This map is part of a series of 12 animated maps showing the history of Jerusalem: The History of a Global City.
During the first centuries of the Common Era, Christian communities began to multiply in the Roman Empire and notably in Asia Minor, Syria and Palestine. Following the conversion of Emperor Constantine in the 320s, Aelia Capitolina was officially pronounced a Christian city as part of the Roman Empire, and it retained this status under the Byzantine Empire.
Constantine’s conversion was of particular significance for Jerusalem, which would be the setting for the invention of holy sites based on the Gospels. Christian history has established as a founding event the visit of the Emperor’s mother, Helen, who discovered the Holy Cross in a niche under a rock near the Temple of Venus.
The “invention” of Holy Sites created a new-found fervour for pilgrimages to Jerusalem. The oldest narrative of a pilgrimage available today was written by Anonymous Pilgrim of Bordeaux in 333 CE. His text does not mention the rediscovery of the cross but, for the most part, describes the monuments linked to persons mentioned in the Old Testament, such as Solomon and Zechariah, as if Jewish references were still more important at this time.
However, he does mention the construction of two symmetrical basilicas ordered by Constantine. They stood on either side of Temple Mount: one to the west on the site of what is now the Church of the Holy Sepulchre, and the other to the east on the summit of the Mount of Olives, which is thought to be the site of Christ’s Ascension.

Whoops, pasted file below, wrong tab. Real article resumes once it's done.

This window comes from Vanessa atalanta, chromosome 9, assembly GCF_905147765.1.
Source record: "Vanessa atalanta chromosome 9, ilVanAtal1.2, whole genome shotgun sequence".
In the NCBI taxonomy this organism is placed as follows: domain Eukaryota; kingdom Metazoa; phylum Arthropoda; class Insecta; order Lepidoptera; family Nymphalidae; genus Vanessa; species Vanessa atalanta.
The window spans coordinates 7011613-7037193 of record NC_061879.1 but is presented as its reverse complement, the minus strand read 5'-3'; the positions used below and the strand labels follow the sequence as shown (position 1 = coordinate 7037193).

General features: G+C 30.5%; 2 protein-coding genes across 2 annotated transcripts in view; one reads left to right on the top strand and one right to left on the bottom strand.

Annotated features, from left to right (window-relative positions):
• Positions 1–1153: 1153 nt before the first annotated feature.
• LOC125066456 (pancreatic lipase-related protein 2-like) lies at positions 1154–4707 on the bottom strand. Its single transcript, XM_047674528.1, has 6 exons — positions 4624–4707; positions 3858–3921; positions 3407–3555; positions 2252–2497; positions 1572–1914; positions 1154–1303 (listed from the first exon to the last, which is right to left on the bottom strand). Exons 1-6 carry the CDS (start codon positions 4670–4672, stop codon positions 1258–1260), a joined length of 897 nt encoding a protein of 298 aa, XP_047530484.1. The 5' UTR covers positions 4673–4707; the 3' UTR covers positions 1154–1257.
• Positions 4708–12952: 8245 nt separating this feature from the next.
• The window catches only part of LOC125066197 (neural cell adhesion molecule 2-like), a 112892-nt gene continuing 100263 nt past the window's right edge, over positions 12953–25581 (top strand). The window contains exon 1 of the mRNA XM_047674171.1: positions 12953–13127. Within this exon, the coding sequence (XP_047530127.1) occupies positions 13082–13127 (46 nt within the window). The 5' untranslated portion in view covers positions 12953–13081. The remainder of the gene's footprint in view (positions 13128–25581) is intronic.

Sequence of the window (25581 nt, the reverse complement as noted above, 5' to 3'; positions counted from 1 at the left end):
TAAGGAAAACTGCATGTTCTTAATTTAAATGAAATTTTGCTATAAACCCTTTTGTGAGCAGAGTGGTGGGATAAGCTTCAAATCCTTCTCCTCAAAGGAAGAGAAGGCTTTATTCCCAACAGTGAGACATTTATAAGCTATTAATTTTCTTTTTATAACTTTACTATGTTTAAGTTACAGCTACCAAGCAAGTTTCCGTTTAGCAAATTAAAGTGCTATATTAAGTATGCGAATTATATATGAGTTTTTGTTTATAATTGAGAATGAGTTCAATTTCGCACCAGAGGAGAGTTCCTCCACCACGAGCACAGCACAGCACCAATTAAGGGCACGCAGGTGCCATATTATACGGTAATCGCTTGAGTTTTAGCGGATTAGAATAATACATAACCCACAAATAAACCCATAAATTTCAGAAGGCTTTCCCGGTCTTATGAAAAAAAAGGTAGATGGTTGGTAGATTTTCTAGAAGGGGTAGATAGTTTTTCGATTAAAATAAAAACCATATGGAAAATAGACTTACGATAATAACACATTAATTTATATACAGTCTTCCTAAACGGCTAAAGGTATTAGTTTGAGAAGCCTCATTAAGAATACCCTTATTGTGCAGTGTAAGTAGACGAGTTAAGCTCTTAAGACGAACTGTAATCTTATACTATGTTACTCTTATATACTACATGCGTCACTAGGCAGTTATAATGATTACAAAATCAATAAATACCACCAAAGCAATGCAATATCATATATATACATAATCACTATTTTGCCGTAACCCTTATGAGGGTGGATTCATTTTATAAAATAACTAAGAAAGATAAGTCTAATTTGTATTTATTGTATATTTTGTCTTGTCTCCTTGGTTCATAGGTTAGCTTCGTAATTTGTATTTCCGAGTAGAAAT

These Christian sanctuaries literally frame the main memorial sites of the Old Testament, symbolising the importance being given to the new religion.
Nevertheless, the administrative status of the city did not change: the Roman province’s capital was still the port of Caesarea on the Mediterranean coast.
It was not until the Council of Chalcedon in 451 CE that Aelia Capitolina was renamed ‘Jerusalem’ and the city was raised to the rank of Patriarchate, with its seat located north of Constantine’s basilica.
This period also saw the rise of monasteries inside and around the city, notably thanks to the patronage of the Byzantine empress Eudocia, who lived in Jerusalem between 438 and 460. She ordered the construction of the Church of St Stephen, the first bishop and martyr, north of the city and of another sanctuary near the Pool of Siloam.
During this same period, Jerusalem’s walls were rebuilt and extended along the city’s southern boundary.
These new developments were driven by the need to accommodate the arrival of pilgrims in Jerusalem, which also led to the construction of a ‘new’ church, the Nea, in the 6th century. This church was dedicated to Mary at the request of Emperor Justinian. It was destroyed by an earthquake in 746.
Despite the reconstruction of the walls, defending the city remained a challenge; it was easily captured by the Sassanid Persians in 614 and reconquered by the Emperor Heraclius in 630. Heraclius carried the relic of the True Cross in procession around the walls of the city, before ceremoniously placing it next to the tomb of Christ in the Church of the Holy Sepulchre.